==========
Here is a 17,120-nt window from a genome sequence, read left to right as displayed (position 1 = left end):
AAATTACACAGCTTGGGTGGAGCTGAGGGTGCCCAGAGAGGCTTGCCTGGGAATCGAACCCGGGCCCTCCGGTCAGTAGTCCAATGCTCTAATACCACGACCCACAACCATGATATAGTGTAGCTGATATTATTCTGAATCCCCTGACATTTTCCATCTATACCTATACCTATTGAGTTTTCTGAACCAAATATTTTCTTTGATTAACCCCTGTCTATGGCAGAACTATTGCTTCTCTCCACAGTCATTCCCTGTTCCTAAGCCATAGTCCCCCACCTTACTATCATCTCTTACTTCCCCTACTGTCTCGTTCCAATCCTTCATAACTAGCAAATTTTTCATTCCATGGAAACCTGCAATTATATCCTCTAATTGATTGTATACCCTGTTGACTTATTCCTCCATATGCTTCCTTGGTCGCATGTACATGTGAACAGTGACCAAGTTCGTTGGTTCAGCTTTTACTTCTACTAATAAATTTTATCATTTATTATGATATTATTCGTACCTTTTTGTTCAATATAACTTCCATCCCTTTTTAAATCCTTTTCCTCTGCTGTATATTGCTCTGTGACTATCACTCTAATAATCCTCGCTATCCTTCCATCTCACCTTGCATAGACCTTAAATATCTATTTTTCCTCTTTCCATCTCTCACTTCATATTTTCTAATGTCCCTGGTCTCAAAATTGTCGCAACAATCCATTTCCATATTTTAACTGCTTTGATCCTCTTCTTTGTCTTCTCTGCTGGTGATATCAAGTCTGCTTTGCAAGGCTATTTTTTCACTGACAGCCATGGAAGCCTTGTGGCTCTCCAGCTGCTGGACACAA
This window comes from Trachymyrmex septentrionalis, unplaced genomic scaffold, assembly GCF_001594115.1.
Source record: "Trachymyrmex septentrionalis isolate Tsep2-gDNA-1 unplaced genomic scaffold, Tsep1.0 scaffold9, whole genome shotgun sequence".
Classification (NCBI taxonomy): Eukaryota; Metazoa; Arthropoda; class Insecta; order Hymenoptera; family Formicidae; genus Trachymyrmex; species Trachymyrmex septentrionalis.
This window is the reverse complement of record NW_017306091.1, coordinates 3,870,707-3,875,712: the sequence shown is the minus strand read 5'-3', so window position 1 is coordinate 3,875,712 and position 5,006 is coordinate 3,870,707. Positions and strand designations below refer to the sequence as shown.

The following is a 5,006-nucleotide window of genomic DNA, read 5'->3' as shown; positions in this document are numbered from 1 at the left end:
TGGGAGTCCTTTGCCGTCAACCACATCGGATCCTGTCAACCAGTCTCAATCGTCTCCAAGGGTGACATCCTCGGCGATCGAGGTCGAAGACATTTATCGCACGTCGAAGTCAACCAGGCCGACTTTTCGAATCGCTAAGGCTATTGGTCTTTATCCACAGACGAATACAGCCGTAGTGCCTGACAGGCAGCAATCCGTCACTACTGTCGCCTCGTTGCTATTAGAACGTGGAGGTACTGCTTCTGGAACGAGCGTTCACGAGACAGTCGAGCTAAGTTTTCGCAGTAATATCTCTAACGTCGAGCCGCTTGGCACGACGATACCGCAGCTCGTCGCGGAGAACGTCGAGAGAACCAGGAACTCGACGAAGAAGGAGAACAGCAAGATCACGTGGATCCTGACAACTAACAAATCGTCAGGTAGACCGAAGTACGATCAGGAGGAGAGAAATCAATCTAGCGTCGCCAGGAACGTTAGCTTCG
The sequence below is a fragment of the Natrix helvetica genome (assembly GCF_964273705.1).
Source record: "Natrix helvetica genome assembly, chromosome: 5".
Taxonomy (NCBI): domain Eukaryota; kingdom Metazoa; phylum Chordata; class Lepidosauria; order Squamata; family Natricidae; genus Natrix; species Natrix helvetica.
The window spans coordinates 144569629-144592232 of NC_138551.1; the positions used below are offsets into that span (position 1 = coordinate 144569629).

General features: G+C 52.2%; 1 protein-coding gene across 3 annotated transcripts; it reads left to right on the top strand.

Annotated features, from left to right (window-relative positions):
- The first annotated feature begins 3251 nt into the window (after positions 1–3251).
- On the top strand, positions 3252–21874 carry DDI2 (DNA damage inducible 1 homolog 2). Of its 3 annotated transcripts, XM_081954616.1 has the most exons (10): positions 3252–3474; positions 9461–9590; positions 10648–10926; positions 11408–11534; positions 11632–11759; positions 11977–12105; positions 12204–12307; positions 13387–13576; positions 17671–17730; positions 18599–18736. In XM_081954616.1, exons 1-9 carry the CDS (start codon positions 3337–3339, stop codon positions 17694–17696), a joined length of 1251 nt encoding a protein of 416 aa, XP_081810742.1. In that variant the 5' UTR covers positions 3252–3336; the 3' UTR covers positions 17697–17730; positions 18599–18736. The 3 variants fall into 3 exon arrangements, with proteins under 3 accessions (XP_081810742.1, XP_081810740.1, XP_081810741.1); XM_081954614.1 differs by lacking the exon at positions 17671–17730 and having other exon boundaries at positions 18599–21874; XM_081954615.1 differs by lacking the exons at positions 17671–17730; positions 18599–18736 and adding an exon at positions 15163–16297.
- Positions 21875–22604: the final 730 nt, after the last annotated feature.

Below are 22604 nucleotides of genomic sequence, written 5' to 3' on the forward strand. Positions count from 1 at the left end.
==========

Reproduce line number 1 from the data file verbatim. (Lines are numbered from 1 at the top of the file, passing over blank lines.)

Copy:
Here is a 17,120-nt window from a genome sequence, read left to right as displayed (position 1 = left end):